’m pretty picky when it comes to roguelikes. Mainstays like FTL, Spelunky, and Darkest Dungeon just don’t do it for me. The unforgiving permadeath mixed with sticky, clunky gameplay ensured that I could never engage with them for more than one or two play sessions. But despite being put-off by the most popular entries in the genre, I’m always on the lookout for one that aligns with my sensibilities, and every once in a while, I find one that sucks me in.
Best Games Played 2018
These games and awards were decided during the Wardcast’s Best Games Played 2018 episode, where we considered any and all games played by the members of the Wardcast in 2018, even if they weren’t released that calendar year.
This happened previously with Rogue Legacy — a game that professed itself as a rogue lite, where the punishment of death was lessened by adding persistent progression. I spent hours churning through Rogue Legacy: building out the skill tree, upgrading character classes, unlocking armor sets, and stomping my way through the game’s castle in an attempt to defeat its five bosses. That never happened, mind you, but the journey is what made it fun. That’s important. A lot of roguelikes make the entirety of the experience solely about what comes at the end, about trying to pull off the single, perfect run that gets you over the game’s stated finish line, and I played a lot of PUBG last year, so I know the rush.
But Enter the Gungeon, like other rogue lites, improves on this formula by staying jam-packed with things to do and see on your way to the endgame: attempting to kill the Elder Dragun. After all, if you never see the end, you may as well enjoy the middle. The game plays in the style of top-down bullet hell roguelikes like Binding of Isaac and Nuclear Throne: clear a room, move on. What keeps the game fresh is its progression, its exploration, and — most importantly — its weapons.
The Gungeon is where every firearm from history and fiction comes to call home. Glancing through the Ammonomicon, you find amazing armaments like a NES Zapper, a poisonous t-shirt cannon, a shreddin’ guitar, and a lowercase letter R that shoots out the letters B-U-L-L-E-T. You start out with only a fraction of the game’s 200-plus weapons unlocked, and you’ll only ever see, at most, a dozen or so guns in any single run through the Gungeon. You’ll find guns that you’ll naturally gravitate towards and inevitably lose when you die, only to start over and have to acclimate yourself with a new firearm. This is what makes Gungeon so addicting: there’s always some new trick or objective or mechanic to sink your teeth into.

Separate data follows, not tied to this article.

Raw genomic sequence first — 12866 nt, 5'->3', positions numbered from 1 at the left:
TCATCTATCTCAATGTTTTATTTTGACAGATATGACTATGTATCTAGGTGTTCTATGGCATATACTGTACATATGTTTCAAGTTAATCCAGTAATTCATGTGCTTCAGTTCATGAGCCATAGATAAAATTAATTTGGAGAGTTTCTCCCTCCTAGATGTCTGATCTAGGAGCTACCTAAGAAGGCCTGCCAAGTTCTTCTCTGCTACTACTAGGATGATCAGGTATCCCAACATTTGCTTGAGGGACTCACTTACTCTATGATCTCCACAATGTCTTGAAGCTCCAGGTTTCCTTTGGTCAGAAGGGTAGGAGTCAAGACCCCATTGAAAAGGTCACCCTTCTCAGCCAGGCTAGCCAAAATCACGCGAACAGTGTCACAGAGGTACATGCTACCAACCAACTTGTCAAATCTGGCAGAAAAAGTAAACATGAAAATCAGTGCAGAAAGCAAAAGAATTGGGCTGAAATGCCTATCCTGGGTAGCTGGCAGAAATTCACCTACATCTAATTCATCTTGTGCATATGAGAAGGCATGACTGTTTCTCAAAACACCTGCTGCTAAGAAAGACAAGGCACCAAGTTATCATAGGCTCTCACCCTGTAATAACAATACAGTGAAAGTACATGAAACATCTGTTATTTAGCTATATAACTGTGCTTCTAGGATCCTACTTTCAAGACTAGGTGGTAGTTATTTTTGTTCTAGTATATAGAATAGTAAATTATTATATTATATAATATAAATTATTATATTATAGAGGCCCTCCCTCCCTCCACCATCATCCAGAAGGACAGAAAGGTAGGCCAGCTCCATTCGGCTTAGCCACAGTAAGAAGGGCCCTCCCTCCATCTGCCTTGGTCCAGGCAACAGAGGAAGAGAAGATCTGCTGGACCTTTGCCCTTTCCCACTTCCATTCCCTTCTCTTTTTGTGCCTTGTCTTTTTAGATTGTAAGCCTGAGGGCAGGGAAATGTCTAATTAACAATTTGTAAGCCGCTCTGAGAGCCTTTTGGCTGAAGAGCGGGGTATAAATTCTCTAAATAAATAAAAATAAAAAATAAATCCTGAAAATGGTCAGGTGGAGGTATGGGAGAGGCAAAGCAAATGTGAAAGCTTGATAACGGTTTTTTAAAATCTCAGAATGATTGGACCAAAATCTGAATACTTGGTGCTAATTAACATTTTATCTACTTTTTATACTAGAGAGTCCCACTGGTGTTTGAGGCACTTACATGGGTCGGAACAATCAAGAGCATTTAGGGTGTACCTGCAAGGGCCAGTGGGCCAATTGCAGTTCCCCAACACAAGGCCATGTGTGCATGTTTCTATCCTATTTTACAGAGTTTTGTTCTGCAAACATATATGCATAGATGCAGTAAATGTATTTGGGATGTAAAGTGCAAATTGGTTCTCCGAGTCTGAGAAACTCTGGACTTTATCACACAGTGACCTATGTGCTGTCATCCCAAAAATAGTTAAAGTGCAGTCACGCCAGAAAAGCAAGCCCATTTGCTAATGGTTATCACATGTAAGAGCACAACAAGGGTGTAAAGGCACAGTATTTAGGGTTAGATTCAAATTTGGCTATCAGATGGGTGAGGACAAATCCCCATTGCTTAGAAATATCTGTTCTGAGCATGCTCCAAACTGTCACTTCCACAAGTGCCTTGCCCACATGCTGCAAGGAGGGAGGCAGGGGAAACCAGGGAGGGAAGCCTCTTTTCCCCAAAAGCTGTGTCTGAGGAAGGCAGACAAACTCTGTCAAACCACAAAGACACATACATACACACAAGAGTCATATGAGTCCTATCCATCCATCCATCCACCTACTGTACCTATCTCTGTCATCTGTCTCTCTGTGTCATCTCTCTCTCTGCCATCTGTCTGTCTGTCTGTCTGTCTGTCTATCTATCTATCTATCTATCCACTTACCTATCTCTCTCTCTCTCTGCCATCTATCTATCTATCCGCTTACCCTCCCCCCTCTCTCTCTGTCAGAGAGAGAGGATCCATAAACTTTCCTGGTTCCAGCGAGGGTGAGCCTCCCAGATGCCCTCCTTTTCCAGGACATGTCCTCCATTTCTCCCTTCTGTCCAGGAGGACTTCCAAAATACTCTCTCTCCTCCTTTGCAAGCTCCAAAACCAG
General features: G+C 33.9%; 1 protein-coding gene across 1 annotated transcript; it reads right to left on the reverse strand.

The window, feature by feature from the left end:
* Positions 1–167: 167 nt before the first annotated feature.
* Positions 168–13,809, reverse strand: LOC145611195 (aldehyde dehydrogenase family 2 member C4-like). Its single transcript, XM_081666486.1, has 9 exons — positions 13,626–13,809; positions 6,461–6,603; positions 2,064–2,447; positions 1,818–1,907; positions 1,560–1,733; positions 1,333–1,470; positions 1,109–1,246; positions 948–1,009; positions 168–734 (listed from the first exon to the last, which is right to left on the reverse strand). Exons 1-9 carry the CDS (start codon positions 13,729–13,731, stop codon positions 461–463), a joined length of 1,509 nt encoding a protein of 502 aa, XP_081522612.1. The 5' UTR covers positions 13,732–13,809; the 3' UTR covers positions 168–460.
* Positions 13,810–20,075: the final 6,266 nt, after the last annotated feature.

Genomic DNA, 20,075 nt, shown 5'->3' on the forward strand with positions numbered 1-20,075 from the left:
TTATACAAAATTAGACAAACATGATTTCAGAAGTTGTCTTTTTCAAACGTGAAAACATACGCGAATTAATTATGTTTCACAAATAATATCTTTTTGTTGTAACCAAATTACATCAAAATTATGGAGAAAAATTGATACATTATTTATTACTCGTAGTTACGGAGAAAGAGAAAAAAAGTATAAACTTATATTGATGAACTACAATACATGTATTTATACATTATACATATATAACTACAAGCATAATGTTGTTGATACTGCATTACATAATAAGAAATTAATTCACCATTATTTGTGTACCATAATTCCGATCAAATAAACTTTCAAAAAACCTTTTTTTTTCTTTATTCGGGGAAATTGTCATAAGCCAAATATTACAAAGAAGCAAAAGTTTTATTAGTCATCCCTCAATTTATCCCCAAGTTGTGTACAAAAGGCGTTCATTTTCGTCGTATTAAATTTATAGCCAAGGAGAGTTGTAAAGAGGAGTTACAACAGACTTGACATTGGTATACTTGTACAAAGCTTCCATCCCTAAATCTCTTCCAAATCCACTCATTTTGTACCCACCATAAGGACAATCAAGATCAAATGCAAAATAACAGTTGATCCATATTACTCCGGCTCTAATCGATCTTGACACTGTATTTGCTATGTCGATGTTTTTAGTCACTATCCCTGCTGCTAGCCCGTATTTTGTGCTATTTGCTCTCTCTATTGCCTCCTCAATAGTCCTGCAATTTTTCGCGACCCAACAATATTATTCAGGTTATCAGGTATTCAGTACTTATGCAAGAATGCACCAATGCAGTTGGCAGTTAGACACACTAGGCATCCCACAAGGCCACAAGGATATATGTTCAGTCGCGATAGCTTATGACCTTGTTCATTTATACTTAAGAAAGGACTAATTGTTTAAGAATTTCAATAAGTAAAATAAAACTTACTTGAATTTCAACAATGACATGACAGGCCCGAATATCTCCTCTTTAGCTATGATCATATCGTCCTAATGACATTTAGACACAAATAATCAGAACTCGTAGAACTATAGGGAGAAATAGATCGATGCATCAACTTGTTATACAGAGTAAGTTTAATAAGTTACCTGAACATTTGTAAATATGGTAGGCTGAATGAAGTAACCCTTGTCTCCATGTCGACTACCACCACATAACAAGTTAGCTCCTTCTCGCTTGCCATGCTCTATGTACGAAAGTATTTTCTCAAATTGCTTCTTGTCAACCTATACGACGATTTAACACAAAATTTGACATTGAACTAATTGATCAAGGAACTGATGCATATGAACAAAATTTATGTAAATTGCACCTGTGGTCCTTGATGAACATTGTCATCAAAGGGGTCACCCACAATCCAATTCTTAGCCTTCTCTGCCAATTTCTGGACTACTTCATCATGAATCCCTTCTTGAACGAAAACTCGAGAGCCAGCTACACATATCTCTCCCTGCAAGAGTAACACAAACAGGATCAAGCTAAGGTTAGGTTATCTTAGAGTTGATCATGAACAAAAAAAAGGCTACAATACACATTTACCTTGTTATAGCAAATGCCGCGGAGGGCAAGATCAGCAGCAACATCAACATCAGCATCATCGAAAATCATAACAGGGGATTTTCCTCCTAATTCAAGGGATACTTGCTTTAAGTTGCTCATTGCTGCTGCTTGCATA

What starts out as a straightlaced roguelike with a seemingly clear objective — kill the final boss — turns into an intricately laced adventure that’s as deep as it is wide. Soon after the game starts, you learn about the Bullet That Can Kill The Past, a rare artifact that the player characters are hunting for, seemingly because they wish to escape some horror from their former life. Building the Bullet requires four components that are scattered about the Gungeon, and each one you retrieve has to be brought down to the final floor, the Forge, and given to the Blacksmith. So this creates the second persistent objective that the game has to offer
But there’s more.
You’ll also discover NPCs locked in cells throughout the Gungeon, and once you find the corresponding key and free them, they return to the entryway of the Gungeon, known as the Breach, and offer you aid in the form of purchasable unlocks, hunting objectives, and also elevator repair from the Tinker. The Tinker adds a unique wrinkle to a traditionally linear roguelike structure. Want to hunt for a specific reagent for the Bullet That Can Kill The Past on the third floor, but don’t want to risk dying on the first or second floor? Easy, give the Tinker the required number of resources found in the Gungeon — keys, shell casings, and bullet blanks — and he’ll build you an express elevator that takes you straight to the third floor. But to unlock it, you have to give all the resources all in one go — there’s no persistence here.
And I haven’t even gotten to synergies.
Base Gungeon had passive items that modified your weapons to great effect. Say you have a gun like the H4mmer, an average but reliable weapon, which fires a good amount of bullets quickly and effectively, with the last shot in the clip being a literal hammer. Now, say you also have the Stout Bullets item, which makes your bullets bigger and slower. Now you have a gun that shoots a quick spray of difficult to dodge ordinance. While you have to accept what the Gungeon doles out, you can mix and match your resources to deadly effect. Freezing bullets, healing bullets, electrified bullets, wings that grant flight, homing shots, and more add another layer to an already enormous cake.
But with Gungeon’s 2.0 update, Advanced Gungeons and Draguns, we were introduced to synergies, which are specific weapon and item combos that create completely new enhancements. An example: if you have the Mega Douser — a play on Super Soaker — and the Snowballer ice gun, the Mega Douser now leaves a trail of ice in its wake and has a chance of freezing enemies.
Most games have difficulty with having a single engrossing system, let alone two, let alone five, but Gungeon synergizes all its gameplay together into a symphony of systems within systems within systems, making it a more engaging roguelike than any I’ve seen.